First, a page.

Armstrong residents will face a modest tax hike.
The city is nearing completion of its five-year financial plan, which must be in to Victoria by May 15.
“We have proposed a property tax increase of 1.85 per cent,” said city chief financial officer Terry Martens at a special public meeting on the plan Monday.
“The effect of this increase is $13.77 on the average assessed residential property.”
There will also be a 1.5 per cent, or approximately $2.22, increase in water user fees, which reflects the residential mock billing rates that the city is using now for its mock water meter billing until it is implemented fully.
There is also a proposed 1.7 per cent, or $1.31, increase in residential garbage collection fees.
There is no planned change to sewer fees and no service level changes.
For 2015, the city is planning a total operating budget of $5.63 million for general city operations. It does not cover capital costs.
The city’s 2015 proposed capital budget is $1.63 million.
“Funding for the capital budget will come from reserves, debt, federal grants, operations, developers and others,” said Martens.
Major capital projects on the books this year include one that is already underway, a complete reconstruction and water main replace on Okanagan Street from Wood Avenue to Patterson Avenue.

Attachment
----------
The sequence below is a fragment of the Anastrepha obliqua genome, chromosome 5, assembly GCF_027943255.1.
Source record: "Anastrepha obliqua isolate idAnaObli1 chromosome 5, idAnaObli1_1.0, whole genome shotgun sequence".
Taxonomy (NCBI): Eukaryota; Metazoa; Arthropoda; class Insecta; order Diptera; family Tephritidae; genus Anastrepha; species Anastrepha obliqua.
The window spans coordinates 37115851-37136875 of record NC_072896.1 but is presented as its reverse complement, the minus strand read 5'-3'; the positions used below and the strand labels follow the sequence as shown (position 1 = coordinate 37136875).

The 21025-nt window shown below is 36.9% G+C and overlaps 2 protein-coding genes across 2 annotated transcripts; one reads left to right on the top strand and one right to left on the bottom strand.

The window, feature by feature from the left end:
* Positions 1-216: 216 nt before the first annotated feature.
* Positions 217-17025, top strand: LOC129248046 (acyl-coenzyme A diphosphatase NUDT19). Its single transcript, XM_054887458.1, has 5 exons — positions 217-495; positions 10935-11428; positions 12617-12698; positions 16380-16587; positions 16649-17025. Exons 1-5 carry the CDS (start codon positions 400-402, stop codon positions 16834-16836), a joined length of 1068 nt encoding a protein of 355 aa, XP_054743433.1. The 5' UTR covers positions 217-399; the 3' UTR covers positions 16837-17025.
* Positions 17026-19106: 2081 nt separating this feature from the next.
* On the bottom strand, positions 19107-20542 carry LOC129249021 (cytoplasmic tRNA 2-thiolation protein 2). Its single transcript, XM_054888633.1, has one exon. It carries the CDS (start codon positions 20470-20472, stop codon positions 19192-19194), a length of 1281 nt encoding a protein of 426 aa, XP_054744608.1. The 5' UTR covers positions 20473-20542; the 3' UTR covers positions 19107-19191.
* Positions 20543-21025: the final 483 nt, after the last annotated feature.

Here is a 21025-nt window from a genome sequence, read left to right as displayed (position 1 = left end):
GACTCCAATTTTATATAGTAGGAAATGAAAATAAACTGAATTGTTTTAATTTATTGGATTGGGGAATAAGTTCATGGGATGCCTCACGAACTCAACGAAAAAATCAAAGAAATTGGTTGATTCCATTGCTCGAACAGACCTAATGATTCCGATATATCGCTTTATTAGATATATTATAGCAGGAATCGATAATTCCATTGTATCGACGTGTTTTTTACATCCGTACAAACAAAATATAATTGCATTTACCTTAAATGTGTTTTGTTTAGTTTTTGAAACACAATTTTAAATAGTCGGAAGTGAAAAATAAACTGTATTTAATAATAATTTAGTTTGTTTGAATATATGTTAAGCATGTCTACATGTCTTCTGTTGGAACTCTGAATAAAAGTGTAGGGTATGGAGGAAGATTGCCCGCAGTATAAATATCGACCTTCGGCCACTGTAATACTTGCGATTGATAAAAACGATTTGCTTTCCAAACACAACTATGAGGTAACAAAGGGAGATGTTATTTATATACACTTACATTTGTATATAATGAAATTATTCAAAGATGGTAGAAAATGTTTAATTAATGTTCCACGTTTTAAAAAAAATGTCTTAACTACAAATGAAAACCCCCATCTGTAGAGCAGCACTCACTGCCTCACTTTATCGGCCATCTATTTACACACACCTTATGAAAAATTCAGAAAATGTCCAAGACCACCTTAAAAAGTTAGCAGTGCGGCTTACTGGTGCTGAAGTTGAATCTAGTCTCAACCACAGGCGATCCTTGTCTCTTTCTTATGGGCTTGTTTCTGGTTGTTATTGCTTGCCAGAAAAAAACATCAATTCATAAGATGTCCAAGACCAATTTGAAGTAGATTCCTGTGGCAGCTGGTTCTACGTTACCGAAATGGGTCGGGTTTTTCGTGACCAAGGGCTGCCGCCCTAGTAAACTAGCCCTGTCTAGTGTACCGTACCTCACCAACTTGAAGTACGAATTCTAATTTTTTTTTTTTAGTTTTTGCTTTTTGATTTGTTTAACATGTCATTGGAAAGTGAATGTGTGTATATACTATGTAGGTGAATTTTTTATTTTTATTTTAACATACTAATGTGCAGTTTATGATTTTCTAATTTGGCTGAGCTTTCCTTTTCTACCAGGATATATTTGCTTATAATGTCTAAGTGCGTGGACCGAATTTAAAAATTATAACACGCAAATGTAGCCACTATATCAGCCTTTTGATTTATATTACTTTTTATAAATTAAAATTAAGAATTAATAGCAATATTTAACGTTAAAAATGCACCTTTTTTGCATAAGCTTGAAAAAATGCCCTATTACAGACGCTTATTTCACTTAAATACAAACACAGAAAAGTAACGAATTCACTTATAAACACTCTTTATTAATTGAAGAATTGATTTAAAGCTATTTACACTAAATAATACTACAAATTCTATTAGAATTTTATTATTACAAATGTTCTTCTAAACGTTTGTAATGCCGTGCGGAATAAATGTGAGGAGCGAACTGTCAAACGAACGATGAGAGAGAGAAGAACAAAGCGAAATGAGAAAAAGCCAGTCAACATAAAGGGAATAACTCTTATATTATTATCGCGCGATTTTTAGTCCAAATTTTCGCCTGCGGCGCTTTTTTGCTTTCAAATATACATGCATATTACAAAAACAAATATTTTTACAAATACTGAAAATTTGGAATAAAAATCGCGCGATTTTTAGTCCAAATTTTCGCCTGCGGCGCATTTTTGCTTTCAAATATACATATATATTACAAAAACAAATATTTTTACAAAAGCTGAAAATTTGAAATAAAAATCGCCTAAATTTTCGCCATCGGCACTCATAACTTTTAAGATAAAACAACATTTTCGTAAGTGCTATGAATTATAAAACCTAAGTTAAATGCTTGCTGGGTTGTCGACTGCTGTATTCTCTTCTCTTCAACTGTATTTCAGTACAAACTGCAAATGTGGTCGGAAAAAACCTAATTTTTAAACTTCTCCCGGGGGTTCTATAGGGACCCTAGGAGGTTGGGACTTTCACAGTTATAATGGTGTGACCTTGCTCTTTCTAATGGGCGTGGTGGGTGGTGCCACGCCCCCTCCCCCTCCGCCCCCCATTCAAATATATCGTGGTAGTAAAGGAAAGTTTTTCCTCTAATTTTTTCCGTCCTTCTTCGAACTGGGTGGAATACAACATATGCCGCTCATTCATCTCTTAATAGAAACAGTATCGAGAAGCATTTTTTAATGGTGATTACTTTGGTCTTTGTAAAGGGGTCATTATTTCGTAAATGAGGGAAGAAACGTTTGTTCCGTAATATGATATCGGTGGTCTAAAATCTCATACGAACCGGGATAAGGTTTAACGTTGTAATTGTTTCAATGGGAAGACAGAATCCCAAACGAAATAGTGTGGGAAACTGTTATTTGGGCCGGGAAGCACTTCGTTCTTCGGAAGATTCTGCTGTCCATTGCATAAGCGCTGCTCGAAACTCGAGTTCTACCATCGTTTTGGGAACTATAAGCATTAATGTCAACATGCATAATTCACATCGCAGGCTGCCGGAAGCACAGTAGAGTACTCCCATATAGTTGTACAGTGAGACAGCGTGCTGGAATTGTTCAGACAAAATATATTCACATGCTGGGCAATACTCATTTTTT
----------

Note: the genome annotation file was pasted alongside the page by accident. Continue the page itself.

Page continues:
Other projects include the renovation at the fire hall, which the city and Township of Spallumcheen are each paying 40 per cent of the $700,000 cost. The city will pay $350,000 over two years.
New public works vehicles are also planned to be purchased this year.
Among the major capital projects planned for the next five years include spending $5 million on sewer treatment plant improvements, most of which the city hopes to pay with grant funding.
“We have some big applications into grant funding,” said Mayor Chris Pieper. “We’ll be waiting for grant funding. If it takes an extra couple of years to get grants, we’ll be waiting for that. We plan to do it but if grants don’t come through, our money will stay in reserves until we get matching grant money.”
One member of the public asked a question about general municipal tax revenue climbing from $1.8 million in this year to nearly $2.5 million in 2019.
Martens said the city expects to be paying for police services in 2017 as its population grows past 5,000, which is the number required for municipalities to pay for police service.
“It looks worse here (five-year plan) because the provincial police tax that everyone is paying on their tax notice will come off,” said Martens. “For example, in 2017, we’re raising our tax rate quite a bit higher but that provincial tax will be dropping off so the net effect on the tax notice should be very minimal.”
Martens presented a break-even balanced budget for all five years.